One Woman, 17 British Accents

In April, we featured a tour of 14 British accents in 84 seconds. But as any commenter to that video will tell you, such a selection only scratches the surface of the variety of ways a given Briton could potentially speak English. “It’s important to state that there is no ‘British’ accent,” says the web site of BBC America’s Anglophenia. “There are so many regional dialects spread across tiny geographical areas that to arrive in, say, Swansea or Leicester (pronounced “lester” — you’re welcome), and launch into a stream of corblimey cockneyisms would go down extraordinarily badly.” This blog and video series, which brands itself “British Culture with an American Accent,” has spent more than a little energy helping its fans sort out the “infinite world of variety in the accents of the British Isles.” At the top of the post, Anglophenia host Siobhan Thompson demonstrates no fewer than seventeen British accents.

And not only can Thompson speak them, she can tell you who else speaks them. Other users of the middle-class, BBC-friendly “received pronunciation” include currently bankable film and television actors Martin Freeman and Benedict Cumberbatch. And pretty much only on film and television do you hear the more refined-sounding “heightened received pronunciation,” and even then mainly from characters like Downton Abbey‘s Dowager Countess. She also does a truly Lock, Stock, and Two Smoking Barrels London accent, the flat East Anglian inflection that everyone loses when they move out of East Anglia, and thirteen more from across the rest of England as well as Wales, Scotland, and Ireland. Once you learn to comprehend all these varieties of speech, though, you may still fail to grasp the meaning of what you hear. The Anglophenia episode above, “How to Speak British,” gives you a primer on a series of expressions — “Away with the fairies,” “Swings and roundabouts,” “Horses for courses” — you’ll only ever hear said in a British accent.

Related Content:

A Brief Tour of British Accents: 14 Ways to Speak English in 84 Seconds

Peter Sellers Gives a Quick Demonstration of British Accents

Peter Sellers Reads The Beatles’ “She Loves You” in Four Different Accents

Sir Patrick Stewart Demonstrates How Cows Moo in Different English Accents

What Shakespeare Sounded Like to Shakespeare: Reconstructing the Bard’s Original Pronunciation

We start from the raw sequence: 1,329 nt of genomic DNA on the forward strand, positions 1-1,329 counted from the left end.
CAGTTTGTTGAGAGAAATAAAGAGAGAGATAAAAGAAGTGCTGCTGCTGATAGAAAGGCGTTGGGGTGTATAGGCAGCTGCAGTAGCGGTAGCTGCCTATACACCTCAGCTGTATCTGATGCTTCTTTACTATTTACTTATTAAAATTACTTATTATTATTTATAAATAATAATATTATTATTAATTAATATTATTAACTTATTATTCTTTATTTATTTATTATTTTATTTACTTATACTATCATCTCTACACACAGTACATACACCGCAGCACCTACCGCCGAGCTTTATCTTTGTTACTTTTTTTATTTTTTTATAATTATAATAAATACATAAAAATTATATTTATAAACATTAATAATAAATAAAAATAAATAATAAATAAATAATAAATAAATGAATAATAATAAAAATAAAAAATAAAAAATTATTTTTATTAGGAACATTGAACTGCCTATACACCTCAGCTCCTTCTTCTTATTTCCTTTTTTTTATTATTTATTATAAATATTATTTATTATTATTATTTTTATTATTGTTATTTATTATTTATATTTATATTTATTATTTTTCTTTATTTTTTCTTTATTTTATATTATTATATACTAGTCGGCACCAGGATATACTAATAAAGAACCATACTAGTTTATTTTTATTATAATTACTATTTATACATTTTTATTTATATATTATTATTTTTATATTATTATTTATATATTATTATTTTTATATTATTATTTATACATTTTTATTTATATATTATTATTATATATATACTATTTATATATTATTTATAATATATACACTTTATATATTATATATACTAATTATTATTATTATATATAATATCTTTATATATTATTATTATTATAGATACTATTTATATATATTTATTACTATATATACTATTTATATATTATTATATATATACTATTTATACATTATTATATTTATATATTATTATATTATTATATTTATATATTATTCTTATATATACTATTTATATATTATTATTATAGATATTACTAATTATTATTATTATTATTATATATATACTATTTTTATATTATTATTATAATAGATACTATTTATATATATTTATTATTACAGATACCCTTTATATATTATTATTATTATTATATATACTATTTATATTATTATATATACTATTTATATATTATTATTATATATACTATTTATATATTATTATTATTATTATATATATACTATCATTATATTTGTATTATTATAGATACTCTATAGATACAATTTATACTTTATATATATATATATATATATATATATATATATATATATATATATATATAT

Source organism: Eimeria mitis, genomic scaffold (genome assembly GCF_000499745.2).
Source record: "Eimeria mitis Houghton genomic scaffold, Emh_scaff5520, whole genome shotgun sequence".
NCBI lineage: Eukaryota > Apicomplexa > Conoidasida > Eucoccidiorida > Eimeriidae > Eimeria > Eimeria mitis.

Colin Marshall hosts and produces Notebook on Cities and Culture and writes essays on cities, language, Asia, and men’s style. He’s at work on a book about Los Angeles, A Los Angeles Primer. Follow him on Twitter at @colinmarshall or on Facebook.

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Comments (5)
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  • Mike Grace says:

    Leicester is pronounced “Lestah” by the locals ;)

  • Mad Jock MacMad says:

    Robert Burns, the poet who wrote ‘To a Mouse’ quoted by Ms. Thompson above, was never knighted (I may be missing an element of irony here), but he was born in Ayrshire and is buried in Dumfries. He had nothing to do with Inverness. His poetry is written in the dialect of the Scottish central belt during the latter part of the 18th Century.

  • Alistair says:

    The southern english ones are not too bad but by the time she hits the north she is floundering. The Scots accents are especially not accurate save by happenstance and she missed most of them there are at least 20 distinct accents in Scotland – often geographically close but split between individual towns and city/shire boundaries. Very definably iso-glottaly diverse.

  • Helfy says:

    The Scottish accents were absolutely dreadful. That’s not an Edinburgh accent – it’s a specific sort of Edinburgh accent called a “Morningside accent”. The majority of people in Edinburgh speak very differently. The Glasgow accent is absolutely terrible and by the time she gets to Inverness I don’t think she’s even trying to get it right.

    Robert Burns was never a “Sir” and he was from Ayrshire (South-East of er… Glasgow”) not the Highlands and certainly nowhere near Inverness.

    Ironically the “Scots” that Burns wrote most of his poetry in wasn’t really spoken much around Inverness.

    Obviously the entirely distinct accents of Dundee, Fife, Aberdeen, Orkney, Shetland etc. etc. etc. were not even touched upon. Doric, probably the UK’s most distinct dialect, would’ve made a pretty good addition.

    As for the rest of the accents I can’t really comment, other than to say that the Lancashire one was awful.

    Why do so many people think they can do accents when they can’t? Wha’ kens; no me.

  • Kazzer from Lancashire says:

    OK I suppose, for an Aussie :)

    I know it’s tempting to pick holes in something like this, but as someone who is from north Lancashire, and who lived in Glasgow for eight years, I have to agree with the comment above from Alistair that the accuracy of the accents deteriorates the further one goes from London.

    I was going to use this for an end of term light-hearted thing with my students here in Kazakhstan, but I think I’ll get recordings from native speakers of the respective accents.

    Another point is that when people do accents, they should specify not regions, but individual towns. Where I am from, for example, the accent of Blackburn, with its rhotic “r”, is audibly different even to an untrained ear, from that of Preston, ten miles west.

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